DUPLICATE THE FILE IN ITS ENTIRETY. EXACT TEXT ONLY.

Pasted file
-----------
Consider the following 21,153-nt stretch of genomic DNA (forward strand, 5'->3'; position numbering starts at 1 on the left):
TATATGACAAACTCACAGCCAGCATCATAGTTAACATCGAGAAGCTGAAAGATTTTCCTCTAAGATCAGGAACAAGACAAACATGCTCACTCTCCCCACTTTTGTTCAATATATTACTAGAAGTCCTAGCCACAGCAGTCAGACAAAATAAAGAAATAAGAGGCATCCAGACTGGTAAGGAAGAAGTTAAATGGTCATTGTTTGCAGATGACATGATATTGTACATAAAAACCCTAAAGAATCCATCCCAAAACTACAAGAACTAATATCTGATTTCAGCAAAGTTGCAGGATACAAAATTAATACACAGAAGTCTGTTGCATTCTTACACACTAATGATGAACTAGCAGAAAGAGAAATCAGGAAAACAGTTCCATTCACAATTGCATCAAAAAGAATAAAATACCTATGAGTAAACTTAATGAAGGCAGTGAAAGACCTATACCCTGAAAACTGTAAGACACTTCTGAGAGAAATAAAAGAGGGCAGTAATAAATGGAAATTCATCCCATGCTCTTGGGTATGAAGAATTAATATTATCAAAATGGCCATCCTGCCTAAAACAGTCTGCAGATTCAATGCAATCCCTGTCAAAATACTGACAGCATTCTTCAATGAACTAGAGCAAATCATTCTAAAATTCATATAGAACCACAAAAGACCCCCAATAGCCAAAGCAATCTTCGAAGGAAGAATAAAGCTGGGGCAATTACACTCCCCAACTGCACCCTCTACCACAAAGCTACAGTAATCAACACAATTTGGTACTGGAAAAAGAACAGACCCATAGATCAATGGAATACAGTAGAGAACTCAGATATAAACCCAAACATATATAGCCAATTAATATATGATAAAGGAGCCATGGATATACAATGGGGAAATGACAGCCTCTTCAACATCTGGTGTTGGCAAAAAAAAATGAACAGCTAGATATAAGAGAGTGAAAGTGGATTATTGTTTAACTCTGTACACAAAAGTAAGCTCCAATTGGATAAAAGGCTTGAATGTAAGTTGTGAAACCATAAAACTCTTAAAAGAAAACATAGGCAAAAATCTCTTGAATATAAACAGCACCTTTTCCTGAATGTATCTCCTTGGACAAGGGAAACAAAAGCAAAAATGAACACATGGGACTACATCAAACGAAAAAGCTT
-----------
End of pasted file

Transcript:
Consider the following 21,153-nt stretch of genomic DNA (forward strand, 5'->3'; position numbering starts at 1 on the left):
TATATGACAAACTCACAGCCAGCATCATAGTTAACATCGAGAAGCTGAAAGATTTTCCTCTAAGATCAGGAACAAGACAAACATGCTCACTCTCCCCACTTTTGTTCAATATATTACTAGAAGTCCTAGCCACAGCAGTCAGACAAAATAAAGAAATAAGAGGCATCCAGACTGGTAAGGAAGAAGTTAAATGGTCATTGTTTGCAGATGACATGATATTGTACATAAAAACCCTAAAGAATCCATCCCAAAACTACAAGAACTAATATCTGATTTCAGCAAAGTTGCAGGATACAAAATTAATACACAGAAGTCTGTTGCATTCTTACACACTAATGATGAACTAGCAGAAAGAGAAATCAGGAAAACAGTTCCATTCACAATTGCATCAAAAAGAATAAAATACCTATGAGTAAACTTAATGAAGGCAGTGAAAGACCTATACCCTGAAAACTGTAAGACACTTCTGAGAGAAATAAAAGAGGGCAGTAATAAATGGAAATTCATCCCATGCTCTTGGGTATGAAGAATTAATATTATCAAAATGGCCATCCTGCCTAAAACAGTCTGCAGATTCAATGCAATCCCTGTCAAAATACTGACAGCATTCTTCAATGAACTAGAGCAAATCATTCTAAAATTCATATAGAACCACAAAAGACCCCCAATAGCCAAAGCAATCTTCGAAGGAAGAATAAAGCTGGGGCAATTACACTCCCCAACTGCACCCTCTACCACAAAGCTACAGTAATCAACACAATTTGGTACTGGAAAAAGAACAGACCCATAGATCAATGGAATACAGTAGAGAACTCAGATATAAACCCAAACATATATAGCCAATTAATATATGATAAAGGAGCCATGGATATACAATGGGGAAATGACAGCCTCTTCAACATCTGGTGTTGGCAAAAAAAAATGAACAGCTAGATATAAGAGAGTGAAAGTGGATTATTGTTTAACTCTGTACACAAAAGTAAGCTCCAATTGGATAAAAGGCTTGAATGTAAGTTGTGAAACCATAAAACTCTTAAAAGAAAACATAGGCAAAAATCTCTTGAATATAAACAGCACCTTTTCCTGAATGTATCTCCTTGGACAAGGGAAACAAAAGCAAAAATGAACACATGGGACTACATCAAACGAAAAAGCTT